Book: Anarchism and Other Essays

Anarchism and Other Essays

Anarchism and Other Essays

A web spiral on Labor day celebrations in India landed me on a Wikipedia page of a well known anarchist and feminist of her day. Though I was very uncomfortable 1 with some of her methods, her views on many things are very interesting and dare I say very relevant today. As a further reading I picked up this book Anarchism and Other Essays which outlines her ideas on anarchism, prisons, political violence, education, sex, women’s rights, art etc.

Emma born in Russia 2, emigrated to the United States in 1885. She literally became the spokes person of anarchism influenced by Haymarket affair 3. She wrote and lectured about variety of issues, including prisons, atheism, freedom of speech, capitalism, marriage, free love, and homosexuality. The essays here deal with the same subjects in detail. She went to jail multiple times for various reasons including distributing information about birth control, inspiring persons not to register for the draft, etc. Later she was deported to Russia using Anarchist Exclusion Act. She died at the age of 70 in Toronto. There is so much to read about her life. Wikipedia is a good place to start.

I knew very little about anarchism before starting this book. This book worked as an introduction to anarchism for me. There are many solutions that anarchism offers that I agree and some that I don’t. I wish there was a system which was a good mix of democracy and anarchism. My biggest issue with the essays here and generally anarchism4 is the acceptance of tactical use of violence. For me violence in any form is unacceptable. Once I accept that difference I was very comfortable with the rest of the ideas. Though it was published in 1910, the questions Emma raises are the same questions that people are still asking. It makes me wonder what happened in last hundred years.

The book is a must read for anyone who is interested in anarchism and related ideas. It’s in Public domain. Book is full of quotable quotes, here are some of my favorites.

Anarchism asserts the possibility of an organization without discipline, fear, or punishment, and without the pressure of poverty: a new social organism which will make an end to the terrible struggle for the means of existence — the savage struggle which undermines the finest qualities in man, and ever widens the social abyss. In short, Anarchism strives towards a social organization which will establish well-being for all.

My lack of faith in the majority is dictated by my faith in the potentialities of the individual. Only when the latter becomes free to choose his associates for a common purpose, can we hope for order and harmony out of this world of chaos and inequality.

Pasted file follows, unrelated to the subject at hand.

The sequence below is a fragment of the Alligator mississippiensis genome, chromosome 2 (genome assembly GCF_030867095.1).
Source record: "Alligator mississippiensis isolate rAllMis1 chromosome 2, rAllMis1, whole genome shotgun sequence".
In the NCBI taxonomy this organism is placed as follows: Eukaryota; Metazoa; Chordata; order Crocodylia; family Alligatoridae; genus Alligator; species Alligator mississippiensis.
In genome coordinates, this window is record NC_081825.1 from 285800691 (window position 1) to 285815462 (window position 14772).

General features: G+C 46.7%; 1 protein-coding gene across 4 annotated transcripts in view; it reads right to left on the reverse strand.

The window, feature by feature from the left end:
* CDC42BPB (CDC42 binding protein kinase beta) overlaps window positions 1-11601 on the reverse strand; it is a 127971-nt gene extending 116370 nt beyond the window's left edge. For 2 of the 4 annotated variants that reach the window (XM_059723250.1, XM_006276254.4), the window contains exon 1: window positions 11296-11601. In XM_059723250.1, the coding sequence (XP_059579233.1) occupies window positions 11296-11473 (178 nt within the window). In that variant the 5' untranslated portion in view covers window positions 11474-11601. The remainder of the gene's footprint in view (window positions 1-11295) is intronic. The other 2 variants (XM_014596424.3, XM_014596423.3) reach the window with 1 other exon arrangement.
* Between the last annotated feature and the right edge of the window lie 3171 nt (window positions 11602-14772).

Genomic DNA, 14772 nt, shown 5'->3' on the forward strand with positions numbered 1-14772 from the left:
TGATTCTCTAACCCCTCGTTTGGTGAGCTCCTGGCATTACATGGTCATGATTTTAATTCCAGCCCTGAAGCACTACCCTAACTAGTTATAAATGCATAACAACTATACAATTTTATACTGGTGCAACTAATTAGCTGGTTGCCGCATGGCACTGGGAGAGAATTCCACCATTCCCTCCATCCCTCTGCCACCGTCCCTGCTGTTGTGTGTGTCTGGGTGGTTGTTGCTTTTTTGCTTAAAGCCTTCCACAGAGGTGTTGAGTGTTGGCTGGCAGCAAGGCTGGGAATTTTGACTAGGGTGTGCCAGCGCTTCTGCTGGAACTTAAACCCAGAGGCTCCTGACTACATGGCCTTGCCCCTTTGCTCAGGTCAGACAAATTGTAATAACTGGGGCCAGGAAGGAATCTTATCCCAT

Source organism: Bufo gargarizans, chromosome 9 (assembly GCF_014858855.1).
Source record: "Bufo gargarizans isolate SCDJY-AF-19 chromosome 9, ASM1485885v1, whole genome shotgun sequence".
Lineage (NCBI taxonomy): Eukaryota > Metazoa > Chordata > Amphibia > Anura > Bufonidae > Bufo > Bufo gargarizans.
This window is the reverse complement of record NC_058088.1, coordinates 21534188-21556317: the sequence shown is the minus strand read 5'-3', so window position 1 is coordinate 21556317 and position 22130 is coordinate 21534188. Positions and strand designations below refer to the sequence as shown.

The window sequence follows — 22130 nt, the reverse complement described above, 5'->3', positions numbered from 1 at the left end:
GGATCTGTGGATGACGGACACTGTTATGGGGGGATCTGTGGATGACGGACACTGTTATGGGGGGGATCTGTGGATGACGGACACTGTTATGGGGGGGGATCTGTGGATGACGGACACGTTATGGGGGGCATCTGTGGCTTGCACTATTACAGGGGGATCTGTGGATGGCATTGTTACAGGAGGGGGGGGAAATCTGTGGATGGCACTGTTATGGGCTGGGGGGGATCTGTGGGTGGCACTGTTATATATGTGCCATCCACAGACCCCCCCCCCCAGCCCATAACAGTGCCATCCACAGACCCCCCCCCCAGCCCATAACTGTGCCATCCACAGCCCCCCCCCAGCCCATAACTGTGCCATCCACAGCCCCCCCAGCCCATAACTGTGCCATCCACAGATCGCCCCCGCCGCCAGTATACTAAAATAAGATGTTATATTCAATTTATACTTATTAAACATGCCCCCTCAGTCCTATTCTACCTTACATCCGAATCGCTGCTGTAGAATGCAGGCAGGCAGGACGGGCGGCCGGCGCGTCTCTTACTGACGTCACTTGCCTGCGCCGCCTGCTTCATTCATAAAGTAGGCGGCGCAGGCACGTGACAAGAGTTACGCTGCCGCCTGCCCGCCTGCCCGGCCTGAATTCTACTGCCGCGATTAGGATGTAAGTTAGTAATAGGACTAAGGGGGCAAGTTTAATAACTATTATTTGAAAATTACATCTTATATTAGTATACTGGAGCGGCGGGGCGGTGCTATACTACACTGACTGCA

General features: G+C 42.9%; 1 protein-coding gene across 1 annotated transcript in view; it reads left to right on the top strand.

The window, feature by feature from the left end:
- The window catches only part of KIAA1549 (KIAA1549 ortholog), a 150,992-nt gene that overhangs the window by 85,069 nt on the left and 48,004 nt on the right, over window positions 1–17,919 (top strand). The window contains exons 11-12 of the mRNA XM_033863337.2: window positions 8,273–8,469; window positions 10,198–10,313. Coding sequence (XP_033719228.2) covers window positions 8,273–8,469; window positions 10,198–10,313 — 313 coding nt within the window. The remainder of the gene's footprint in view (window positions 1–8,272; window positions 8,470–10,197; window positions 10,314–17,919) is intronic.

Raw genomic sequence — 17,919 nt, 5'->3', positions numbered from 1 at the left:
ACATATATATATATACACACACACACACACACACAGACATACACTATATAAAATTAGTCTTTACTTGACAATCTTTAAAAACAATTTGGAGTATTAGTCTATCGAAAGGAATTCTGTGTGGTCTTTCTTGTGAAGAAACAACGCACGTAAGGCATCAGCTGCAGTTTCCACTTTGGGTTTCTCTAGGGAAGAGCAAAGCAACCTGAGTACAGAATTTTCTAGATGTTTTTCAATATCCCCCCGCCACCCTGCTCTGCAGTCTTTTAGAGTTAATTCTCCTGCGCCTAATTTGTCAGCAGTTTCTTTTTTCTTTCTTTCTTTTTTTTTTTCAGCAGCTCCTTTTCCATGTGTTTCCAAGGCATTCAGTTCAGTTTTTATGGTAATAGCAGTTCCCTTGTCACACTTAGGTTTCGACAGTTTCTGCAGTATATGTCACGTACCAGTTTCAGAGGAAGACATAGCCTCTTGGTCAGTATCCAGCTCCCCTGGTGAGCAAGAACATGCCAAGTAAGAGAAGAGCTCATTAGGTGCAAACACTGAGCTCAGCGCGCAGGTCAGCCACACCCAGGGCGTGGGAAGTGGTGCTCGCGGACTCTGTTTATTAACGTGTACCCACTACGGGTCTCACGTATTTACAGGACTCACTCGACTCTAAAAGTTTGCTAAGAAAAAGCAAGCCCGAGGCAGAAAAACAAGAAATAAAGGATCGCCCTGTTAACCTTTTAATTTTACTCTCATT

A thorough perusal of the history of human development will disclose two elements in bitter conflict with each other; elements that are only now beginning to be understood, not as foreign to each other, but as closely related and truly harmonious, if only placed in proper environment: the individual and social instincts. The individual and society have waged a relentless and bloody battle for ages, each striving for supremacy, because each was blind to the value and importance of the other. The individual and social instincts — the one a most potent factor for individual endeavor, for growth, aspiration, self-realization; the other an equally potent factor for mutual helpfulness and social well-being.

Religion! How it dominates man’s mind, how it humiliates and degrades his soul. God is everything, man is nothing, says religion. But out of that nothing God has created a kingdom so despotic, so tyrannical, so cruel, so terribly exacting that naught but gloom and tears and blood have ruled the world since gods began.

A natural law is that factor in man which asserts itself freely and spontaneously without any external force, in harmony with the requirements of nature. For instance, the demand for nutrition, for sex gratification, for light, air, and exercise, is a natural law. But its expression needs not the machinery of government, needs not the club, the gun, the handcuff, or the prison.

Anarchism, then, really stands for the liberation of the human mind from the dominion of religion; the liberation of the human body from the dominion of property; liberation from the shackles and restraint of government. Anarchism stands for a social order based on the free grouping of individuals for the purpose of producing real social wealth; an order that will guarantee to every human being free access to the earth and full enjoyment of the necessities of life, according to individual desires, tastes, and inclinations.